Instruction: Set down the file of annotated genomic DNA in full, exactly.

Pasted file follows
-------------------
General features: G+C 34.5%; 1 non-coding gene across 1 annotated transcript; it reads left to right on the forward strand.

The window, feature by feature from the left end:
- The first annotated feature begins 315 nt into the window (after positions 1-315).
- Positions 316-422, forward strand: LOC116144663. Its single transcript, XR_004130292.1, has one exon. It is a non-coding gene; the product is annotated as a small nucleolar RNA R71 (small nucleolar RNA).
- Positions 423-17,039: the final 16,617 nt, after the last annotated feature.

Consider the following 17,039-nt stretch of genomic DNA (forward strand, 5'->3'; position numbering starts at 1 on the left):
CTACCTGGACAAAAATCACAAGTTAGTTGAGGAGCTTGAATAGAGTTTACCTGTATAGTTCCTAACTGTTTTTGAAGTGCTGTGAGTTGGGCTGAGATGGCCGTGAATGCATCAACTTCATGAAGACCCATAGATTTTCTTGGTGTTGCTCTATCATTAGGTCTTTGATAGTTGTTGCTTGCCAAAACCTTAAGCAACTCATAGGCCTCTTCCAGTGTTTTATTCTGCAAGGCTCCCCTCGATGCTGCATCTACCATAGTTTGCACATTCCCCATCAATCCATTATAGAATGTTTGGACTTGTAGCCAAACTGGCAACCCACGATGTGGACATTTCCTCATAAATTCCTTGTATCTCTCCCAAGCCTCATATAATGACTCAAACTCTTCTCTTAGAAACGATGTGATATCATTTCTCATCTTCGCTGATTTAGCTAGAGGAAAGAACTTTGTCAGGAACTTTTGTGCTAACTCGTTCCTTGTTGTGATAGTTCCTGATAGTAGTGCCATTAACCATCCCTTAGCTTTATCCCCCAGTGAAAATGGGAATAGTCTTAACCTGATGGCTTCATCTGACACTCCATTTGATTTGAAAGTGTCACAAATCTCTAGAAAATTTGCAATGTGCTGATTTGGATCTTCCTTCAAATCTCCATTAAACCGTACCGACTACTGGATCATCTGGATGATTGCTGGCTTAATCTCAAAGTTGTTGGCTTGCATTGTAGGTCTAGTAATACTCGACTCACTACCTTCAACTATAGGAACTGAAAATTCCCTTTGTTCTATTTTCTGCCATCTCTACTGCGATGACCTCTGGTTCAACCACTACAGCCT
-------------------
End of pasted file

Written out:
General features: G+C 34.5%; 1 non-coding gene across 1 annotated transcript; it reads left to right on the forward strand.

The window, feature by feature from the left end:
- The first annotated feature begins 315 nt into the window (after positions 1-315).
- Positions 316-422, forward strand: LOC116144663. Its single transcript, XR_004130292.1, has one exon. It is a non-coding gene; the product is annotated as a small nucleolar RNA R71 (small nucleolar RNA).
- Positions 423-17,039: the final 16,617 nt, after the last annotated feature.

Consider the following 17,039-nt stretch of genomic DNA (forward strand, 5'->3'; position numbering starts at 1 on the left):
CTACCTGGACAAAAATCACAAGTTAGTTGAGGAGCTTGAATAGAGTTTACCTGTATAGTTCCTAACTGTTTTTGAAGTGCTGTGAGTTGGGCTGAGATGGCCGTGAATGCATCAACTTCATGAAGACCCATAGATTTTCTTGGTGTTGCTCTATCATTAGGTCTTTGATAGTTGTTGCTTGCCAAAACCTTAAGCAACTCATAGGCCTCTTCCAGTGTTTTATTCTGCAAGGCTCCCCTCGATGCTGCATCTACCATAGTTTGCACATTCCCCATCAATCCATTATAGAATGTTTGGACTTGTAGCCAAACTGGCAACCCACGATGTGGACATTTCCTCATAAATTCCTTGTATCTCTCCCAAGCCTCATATAATGACTCAAACTCTTCTCTTAGAAACGATGTGATATCATTTCTCATCTTCGCTGATTTAGCTAGAGGAAAGAACTTTGTCAGGAACTTTTGTGCTAACTCGTTCCTTGTTGTGATAGTTCCTGATAGTAGTGCCATTAACCATCCCTTAGCTTTATCCCCCAGTGAAAATGGGAATAGTCTTAACCTGATGGCTTCATCTGACACTCCATTTGATTTGAAAGTGTCACAAATCTCTAGAAAATTTGCAATGTGCTGATTTGGATCTTCCTTCAAATCTCCATTAAACCGTACCGACTACTGGATCATCTGGATGATTGCTGGCTTAATCTCAAAGTTGTTGGCTTGCATTGTAGGTCTAGTAATACTCGACTCACTACCTTCAACTATAGGAACTGAAAATTCCCTTTGTTCTATTTTCTGCCATCTCTACTGCGATGACCTCTGGTTCAACCACTACAGCCT